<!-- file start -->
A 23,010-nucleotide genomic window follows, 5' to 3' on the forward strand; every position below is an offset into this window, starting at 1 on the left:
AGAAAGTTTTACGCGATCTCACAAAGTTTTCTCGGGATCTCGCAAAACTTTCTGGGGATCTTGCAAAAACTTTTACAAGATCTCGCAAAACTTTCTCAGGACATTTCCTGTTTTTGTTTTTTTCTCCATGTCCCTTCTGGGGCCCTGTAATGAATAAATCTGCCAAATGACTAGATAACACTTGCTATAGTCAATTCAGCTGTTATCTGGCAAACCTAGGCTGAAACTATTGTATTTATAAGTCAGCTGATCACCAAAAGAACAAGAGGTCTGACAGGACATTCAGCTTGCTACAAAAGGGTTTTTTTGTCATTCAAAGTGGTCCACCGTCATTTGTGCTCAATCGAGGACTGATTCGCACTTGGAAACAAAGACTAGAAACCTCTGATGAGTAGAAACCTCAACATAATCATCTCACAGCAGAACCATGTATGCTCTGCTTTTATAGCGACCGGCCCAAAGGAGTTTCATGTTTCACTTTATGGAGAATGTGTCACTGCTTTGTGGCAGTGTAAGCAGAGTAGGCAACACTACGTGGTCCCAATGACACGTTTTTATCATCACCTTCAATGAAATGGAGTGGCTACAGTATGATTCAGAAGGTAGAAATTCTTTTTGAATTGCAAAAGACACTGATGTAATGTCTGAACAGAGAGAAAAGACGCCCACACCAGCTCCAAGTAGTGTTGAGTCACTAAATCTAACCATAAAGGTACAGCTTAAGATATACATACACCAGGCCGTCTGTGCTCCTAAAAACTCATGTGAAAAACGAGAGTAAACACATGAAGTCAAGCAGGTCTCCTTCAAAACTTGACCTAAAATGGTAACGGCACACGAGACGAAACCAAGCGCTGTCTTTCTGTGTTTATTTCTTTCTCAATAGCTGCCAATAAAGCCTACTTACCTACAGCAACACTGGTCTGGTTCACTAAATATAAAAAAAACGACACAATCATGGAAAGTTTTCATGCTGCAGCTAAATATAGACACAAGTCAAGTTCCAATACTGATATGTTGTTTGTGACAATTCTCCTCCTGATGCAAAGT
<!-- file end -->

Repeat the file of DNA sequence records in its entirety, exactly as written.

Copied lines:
A 23,010-nucleotide genomic window follows, 5' to 3' on the forward strand; every position below is an offset into this window, starting at 1 on the left:
AGAAAGTTTTACGCGATCTCACAAAGTTTTCTCGGGATCTCGCAAAACTTTCTGGGGATCTTGCAAAAACTTTTACAAGATCTCGCAAAACTTTCTCAGGACATTTCCTGTTTTTGTTTTTTTCTCCATGTCCCTTCTGGGGCCCTGTAATGAATAAATCTGCCAAATGACTAGATAACACTTGCTATAGTCAATTCAGCTGTTATCTGGCAAACCTAGGCTGAAACTATTGTATTTATAAGTCAGCTGATCACCAAAAGAACAAGAGGTCTGACAGGACATTCAGCTTGCTACAAAAGGGTTTTTTTGTCATTCAAAGTGGTCCACCGTCATTTGTGCTCAATCGAGGACTGATTCGCACTTGGAAACAAAGACTAGAAACCTCTGATGAGTAGAAACCTCAACATAATCATCTCACAGCAGAACCATGTATGCTCTGCTTTTATAGCGACCGGCCCAAAGGAGTTTCATGTTTCACTTTATGGAGAATGTGTCACTGCTTTGTGGCAGTGTAAGCAGAGTAGGCAACACTACGTGGTCCCAATGACACGTTTTTATCATCACCTTCAATGAAATGGAGTGGCTACAGTATGATTCAGAAGGTAGAAATTCTTTTTGAATTGCAAAAGACACTGATGTAATGTCTGAACAGAGAGAAAAGACGCCCACACCAGCTCCAAGTAGTGTTGAGTCACTAAATCTAACCATAAAGGTACAGCTTAAGATATACATACACCAGGCCGTCTGTGCTCCTAAAAACTCATGTGAAAAACGAGAGTAAACACATGAAGTCAAGCAGGTCTCCTTCAAAACTTGACCTAAAATGGTAACGGCACACGAGACGAAACCAAGCGCTGTCTTTCTGTGTTTATTTCTTTCTCAATAGCTGCCAATAAAGCCTACTTACCTACAGCAACACTGGTCTGGTTCACTAAATATAAAAAAAACGACACAATCATGGAAAGTTTTCATGCTGCAGCTAAATATAGACACAAGTCAAGTTCCAATACTGATATGTTGTTTGTGACAATTCTCCTCCTGATGCAAAGT